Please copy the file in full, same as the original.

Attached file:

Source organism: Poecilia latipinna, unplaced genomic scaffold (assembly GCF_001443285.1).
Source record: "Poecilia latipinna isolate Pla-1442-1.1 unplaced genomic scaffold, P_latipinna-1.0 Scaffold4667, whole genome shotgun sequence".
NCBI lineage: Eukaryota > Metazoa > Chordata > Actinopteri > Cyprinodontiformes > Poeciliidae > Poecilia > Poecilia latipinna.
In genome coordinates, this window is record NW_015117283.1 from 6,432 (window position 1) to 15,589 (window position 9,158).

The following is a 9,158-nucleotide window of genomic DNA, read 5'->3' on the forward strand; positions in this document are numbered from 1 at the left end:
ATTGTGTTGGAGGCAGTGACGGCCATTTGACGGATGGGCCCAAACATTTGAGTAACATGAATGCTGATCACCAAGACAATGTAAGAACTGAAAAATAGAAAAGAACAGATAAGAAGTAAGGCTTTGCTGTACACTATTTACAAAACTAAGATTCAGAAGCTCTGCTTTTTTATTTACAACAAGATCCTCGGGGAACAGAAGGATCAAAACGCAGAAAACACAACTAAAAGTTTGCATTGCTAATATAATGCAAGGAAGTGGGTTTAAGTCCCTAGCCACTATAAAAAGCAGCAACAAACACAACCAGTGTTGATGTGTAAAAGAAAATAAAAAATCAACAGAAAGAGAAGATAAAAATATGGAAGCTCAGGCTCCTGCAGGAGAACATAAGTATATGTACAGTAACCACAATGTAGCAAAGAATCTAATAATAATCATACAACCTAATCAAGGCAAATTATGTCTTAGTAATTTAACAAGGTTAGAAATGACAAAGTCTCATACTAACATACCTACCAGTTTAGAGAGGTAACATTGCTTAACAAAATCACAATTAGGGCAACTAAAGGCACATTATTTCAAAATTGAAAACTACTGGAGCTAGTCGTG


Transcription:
Source organism: Poecilia latipinna, unplaced genomic scaffold (assembly GCF_001443285.1).
Source record: "Poecilia latipinna isolate Pla-1442-1.1 unplaced genomic scaffold, P_latipinna-1.0 Scaffold4667, whole genome shotgun sequence".
NCBI lineage: Eukaryota > Metazoa > Chordata > Actinopteri > Cyprinodontiformes > Poeciliidae > Poecilia > Poecilia latipinna.
In genome coordinates, this window is record NW_015117283.1 from 6,432 (window position 1) to 15,589 (window position 9,158).

The following is a 9,158-nucleotide window of genomic DNA, read 5'->3' on the forward strand; positions in this document are numbered from 1 at the left end:
ATTGTGTTGGAGGCAGTGACGGCCATTTGACGGATGGGCCCAAACATTTGAGTAACATGAATGCTGATCACCAAGACAATGTAAGAACTGAAAAATAGAAAAGAACAGATAAGAAGTAAGGCTTTGCTGTACACTATTTACAAAACTAAGATTCAGAAGCTCTGCTTTTTTATTTACAACAAGATCCTCGGGGAACAGAAGGATCAAAACGCAGAAAACACAACTAAAAGTTTGCATTGCTAATATAATGCAAGGAAGTGGGTTTAAGTCCCTAGCCACTATAAAAAGCAGCAACAAACACAACCAGTGTTGATGTGTAAAAGAAAATAAAAAATCAACAGAAAGAGAAGATAAAAATATGGAAGCTCAGGCTCCTGCAGGAGAACATAAGTATATGTACAGTAACCACAATGTAGCAAAGAATCTAATAATAATCATACAACCTAATCAAGGCAAATTATGTCTTAGTAATTTAACAAGGTTAGAAATGACAAAGTCTCATACTAACATACCTACCAGTTTAGAGAGGTAACATTGCTTAACAAAATCACAATTAGGGCAACTAAAGGCACATTATTTCAAAATTGAAAACTACTGGAGCTAGTCGTG